Power Platform ALM: Application Lifecycle Management

Picture this.

You develop a solid business app on the Microsoft Power Platform, flex in all manner of customizations, but then as you’re about to deploy it, something comes up.

You realize that there’s functionality your tester hasn’t seen, or worse, that you don’t have in production. In other words, your deployment process is all in shambles and you can’t move between environments as seamlessly as you’d like.

Does such a scenario ring a bell? If you are a Power Platform user, establishing a healthy application lifecycle process is crucial for managing your apps more effectively. This is where the concept of Application Lifecycle Management comes in.

In this blog, we’ll take a deep dive into Power Platform ALM and how it could make your app creation and deployment processes more efficient than ever!

 

What is ALM, Exactly?

ALM is short for “Application Lifecycle Management.” It refers to how you maintain and manage all of the work done on your custom app-from when development to deployment and maintenance. While AML is synonymous with many other disciplines, it’s a more common term in the Power Platform ecosystem.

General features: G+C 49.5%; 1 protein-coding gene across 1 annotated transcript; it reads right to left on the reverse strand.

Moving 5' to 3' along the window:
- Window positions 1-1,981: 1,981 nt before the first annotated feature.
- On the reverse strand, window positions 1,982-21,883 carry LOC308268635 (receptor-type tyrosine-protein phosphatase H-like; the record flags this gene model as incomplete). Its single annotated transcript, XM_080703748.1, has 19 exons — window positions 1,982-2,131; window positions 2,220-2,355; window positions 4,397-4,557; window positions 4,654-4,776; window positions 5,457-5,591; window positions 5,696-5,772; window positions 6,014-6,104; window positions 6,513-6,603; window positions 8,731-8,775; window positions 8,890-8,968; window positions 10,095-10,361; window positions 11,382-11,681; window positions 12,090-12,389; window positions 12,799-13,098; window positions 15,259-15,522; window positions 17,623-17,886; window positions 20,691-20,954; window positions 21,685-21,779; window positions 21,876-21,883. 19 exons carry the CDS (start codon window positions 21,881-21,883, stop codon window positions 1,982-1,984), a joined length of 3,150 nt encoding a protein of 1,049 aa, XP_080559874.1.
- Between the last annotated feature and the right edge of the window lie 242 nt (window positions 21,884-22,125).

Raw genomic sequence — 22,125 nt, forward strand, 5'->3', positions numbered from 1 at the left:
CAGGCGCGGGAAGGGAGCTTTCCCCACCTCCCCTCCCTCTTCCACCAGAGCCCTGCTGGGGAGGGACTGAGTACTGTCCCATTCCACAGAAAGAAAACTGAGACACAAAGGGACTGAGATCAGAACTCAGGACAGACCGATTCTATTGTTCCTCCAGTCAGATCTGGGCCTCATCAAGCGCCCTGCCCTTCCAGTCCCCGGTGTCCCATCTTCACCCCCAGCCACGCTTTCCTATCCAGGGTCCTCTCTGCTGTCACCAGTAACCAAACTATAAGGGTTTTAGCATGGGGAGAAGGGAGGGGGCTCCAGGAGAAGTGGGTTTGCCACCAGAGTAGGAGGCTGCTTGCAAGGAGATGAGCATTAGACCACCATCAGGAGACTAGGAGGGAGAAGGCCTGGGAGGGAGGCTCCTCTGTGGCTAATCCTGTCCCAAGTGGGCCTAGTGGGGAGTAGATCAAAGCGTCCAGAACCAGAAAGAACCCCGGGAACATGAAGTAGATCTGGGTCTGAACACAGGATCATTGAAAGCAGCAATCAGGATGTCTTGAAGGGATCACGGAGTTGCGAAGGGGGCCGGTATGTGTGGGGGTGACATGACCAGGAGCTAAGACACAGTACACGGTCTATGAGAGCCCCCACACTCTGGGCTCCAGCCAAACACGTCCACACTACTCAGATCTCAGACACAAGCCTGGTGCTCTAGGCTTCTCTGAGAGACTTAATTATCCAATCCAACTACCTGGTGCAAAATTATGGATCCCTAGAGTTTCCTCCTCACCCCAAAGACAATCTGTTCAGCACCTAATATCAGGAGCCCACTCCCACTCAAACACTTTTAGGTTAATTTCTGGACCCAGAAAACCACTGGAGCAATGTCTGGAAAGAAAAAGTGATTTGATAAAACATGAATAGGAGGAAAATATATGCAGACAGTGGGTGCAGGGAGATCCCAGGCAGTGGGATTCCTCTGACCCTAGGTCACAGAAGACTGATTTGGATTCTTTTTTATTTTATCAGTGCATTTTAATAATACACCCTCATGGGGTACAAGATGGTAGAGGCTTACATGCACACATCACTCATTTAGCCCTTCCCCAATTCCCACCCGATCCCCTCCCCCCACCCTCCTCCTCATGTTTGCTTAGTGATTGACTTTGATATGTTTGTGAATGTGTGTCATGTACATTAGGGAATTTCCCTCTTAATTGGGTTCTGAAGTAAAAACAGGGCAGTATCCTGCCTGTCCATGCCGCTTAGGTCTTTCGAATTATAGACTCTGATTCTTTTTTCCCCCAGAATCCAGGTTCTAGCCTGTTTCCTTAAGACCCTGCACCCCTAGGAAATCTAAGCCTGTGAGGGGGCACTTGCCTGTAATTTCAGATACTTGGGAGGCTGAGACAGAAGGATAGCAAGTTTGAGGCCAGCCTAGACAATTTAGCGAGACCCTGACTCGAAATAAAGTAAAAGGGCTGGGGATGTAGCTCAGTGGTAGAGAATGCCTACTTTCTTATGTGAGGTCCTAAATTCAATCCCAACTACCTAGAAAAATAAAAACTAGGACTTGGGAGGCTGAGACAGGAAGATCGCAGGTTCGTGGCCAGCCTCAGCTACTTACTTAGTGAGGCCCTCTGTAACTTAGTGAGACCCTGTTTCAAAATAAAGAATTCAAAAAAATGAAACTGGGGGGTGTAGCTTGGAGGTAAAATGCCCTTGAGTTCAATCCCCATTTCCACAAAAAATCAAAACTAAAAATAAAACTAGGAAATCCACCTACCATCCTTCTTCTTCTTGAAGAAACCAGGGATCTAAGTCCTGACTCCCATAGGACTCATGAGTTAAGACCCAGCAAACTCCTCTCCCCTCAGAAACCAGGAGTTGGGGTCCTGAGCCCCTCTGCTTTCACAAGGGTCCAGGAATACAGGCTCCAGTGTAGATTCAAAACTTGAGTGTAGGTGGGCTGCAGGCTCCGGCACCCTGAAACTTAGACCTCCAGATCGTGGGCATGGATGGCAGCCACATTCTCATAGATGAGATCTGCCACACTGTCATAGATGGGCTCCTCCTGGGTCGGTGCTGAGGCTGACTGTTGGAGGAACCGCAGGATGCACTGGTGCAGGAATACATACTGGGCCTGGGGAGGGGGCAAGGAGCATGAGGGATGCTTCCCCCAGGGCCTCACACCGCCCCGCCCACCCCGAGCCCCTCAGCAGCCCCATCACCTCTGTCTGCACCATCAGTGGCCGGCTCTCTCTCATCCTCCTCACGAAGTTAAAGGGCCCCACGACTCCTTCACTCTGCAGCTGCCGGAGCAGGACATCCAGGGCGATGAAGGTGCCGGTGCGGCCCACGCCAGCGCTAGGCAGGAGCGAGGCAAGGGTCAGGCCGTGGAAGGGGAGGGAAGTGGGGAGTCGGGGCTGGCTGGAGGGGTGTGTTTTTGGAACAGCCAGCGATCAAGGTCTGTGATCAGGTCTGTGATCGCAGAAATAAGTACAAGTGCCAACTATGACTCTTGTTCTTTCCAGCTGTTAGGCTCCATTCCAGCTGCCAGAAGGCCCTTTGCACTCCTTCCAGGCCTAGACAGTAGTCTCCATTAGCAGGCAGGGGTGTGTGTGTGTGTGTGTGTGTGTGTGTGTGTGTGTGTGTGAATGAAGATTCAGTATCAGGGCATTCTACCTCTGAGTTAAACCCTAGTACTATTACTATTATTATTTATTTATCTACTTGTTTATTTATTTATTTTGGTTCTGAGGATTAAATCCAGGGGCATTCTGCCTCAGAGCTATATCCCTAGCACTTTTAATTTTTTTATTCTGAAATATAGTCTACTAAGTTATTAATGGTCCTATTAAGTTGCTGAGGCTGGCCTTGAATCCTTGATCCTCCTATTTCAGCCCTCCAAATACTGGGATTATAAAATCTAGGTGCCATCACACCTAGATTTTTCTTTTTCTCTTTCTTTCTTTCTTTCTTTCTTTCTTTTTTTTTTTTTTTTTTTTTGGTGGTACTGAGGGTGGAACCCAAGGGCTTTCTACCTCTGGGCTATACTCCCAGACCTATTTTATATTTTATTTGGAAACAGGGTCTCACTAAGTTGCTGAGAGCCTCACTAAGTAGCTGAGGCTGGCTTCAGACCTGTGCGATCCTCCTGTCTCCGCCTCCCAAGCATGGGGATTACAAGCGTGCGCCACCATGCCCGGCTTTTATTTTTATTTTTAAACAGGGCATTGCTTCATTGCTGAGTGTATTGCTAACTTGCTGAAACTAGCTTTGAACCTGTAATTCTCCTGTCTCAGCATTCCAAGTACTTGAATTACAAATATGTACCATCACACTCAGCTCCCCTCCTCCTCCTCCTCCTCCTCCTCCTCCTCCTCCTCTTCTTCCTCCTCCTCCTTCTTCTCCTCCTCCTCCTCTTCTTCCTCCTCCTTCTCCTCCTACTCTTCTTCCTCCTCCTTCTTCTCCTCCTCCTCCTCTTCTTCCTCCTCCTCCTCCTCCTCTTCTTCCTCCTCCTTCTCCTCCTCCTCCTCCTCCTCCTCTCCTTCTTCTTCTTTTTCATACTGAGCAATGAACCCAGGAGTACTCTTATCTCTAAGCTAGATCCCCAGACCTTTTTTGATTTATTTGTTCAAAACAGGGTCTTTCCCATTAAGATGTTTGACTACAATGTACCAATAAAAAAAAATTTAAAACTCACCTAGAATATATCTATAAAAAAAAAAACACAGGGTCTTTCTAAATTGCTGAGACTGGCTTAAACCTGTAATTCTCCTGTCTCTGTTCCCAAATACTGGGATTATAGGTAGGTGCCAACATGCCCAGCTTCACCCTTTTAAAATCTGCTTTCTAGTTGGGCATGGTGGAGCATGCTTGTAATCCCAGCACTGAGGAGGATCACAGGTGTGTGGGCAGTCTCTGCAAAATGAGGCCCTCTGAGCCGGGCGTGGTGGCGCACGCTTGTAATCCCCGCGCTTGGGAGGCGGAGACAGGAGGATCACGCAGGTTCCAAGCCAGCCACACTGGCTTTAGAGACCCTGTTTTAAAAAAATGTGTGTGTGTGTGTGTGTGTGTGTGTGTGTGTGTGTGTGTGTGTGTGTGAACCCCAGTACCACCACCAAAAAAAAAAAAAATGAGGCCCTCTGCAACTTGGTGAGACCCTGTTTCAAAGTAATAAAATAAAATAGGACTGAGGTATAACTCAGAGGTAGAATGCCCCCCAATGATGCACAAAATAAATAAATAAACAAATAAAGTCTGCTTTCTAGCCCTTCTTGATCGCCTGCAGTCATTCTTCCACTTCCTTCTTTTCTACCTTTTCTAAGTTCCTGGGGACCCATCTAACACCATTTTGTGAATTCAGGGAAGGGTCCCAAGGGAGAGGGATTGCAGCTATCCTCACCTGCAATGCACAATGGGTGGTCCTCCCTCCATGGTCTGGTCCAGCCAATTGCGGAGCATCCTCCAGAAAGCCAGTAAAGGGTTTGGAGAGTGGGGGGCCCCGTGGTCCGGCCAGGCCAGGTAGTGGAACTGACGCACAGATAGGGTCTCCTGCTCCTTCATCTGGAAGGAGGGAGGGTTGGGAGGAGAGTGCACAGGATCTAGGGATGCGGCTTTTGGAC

On a more granular level, Power Platform ALM encompasses all of the processes, tools, and (most importantly) people involved in managing an app during its complete lifecycle. This is how Microsoft subtly puts it:

“ALM is the lifecycle management of applications, including governance, development, and maintenance. Moreover, it includes these disciplines:

  • Requirements management
  • Software architecture
  • Development
  • Testing
  • Maintenance
  • Change management
  • Continuous integration
  • Project management
  • Deployment, and
  • Release management”

 

the application lifecycle

 

Together, ALM tools provide a standardized approach for communication and collaboration between software development teams and related departments, such as tests and operations. Best of all, these tools can also help you automate your entire software development process.

The goal of Power Platform application lifecycle management is just one, and that is to drive efficiency through predictable and repeatable software delivery. It’s about time you said goodbye to low-quality apps, strenuous movement between environments, and rigid software lifecycles.

 

Why You Need ALM for the Power Platform

With nearly 16 million monthly active users, the Microsoft Power Platform continues to reshape opinions about business intelligence and automation. It’s a ground-breaking platform in every sense of the word, and users can’t seem to get enough of it. However, it’s not without its fair share of hiccups-at least usage-wise.

If you’ve used the Power Platform before for app creation, there’s every chance you’ve encountered one (or all) of these obstacles:

  • Too much time wasted on manually moving between environments
  • Error-prone solutions are often brought about by manually shifting between environments
  • Increased instances of rework when moving between environments

With proper knowledge of ALM best practices, these problems instantly become a distant memory. You’ll have adequate knowledge of each Power Platform solution being created, by who, through what technologies, and most importantly, how they move between environments.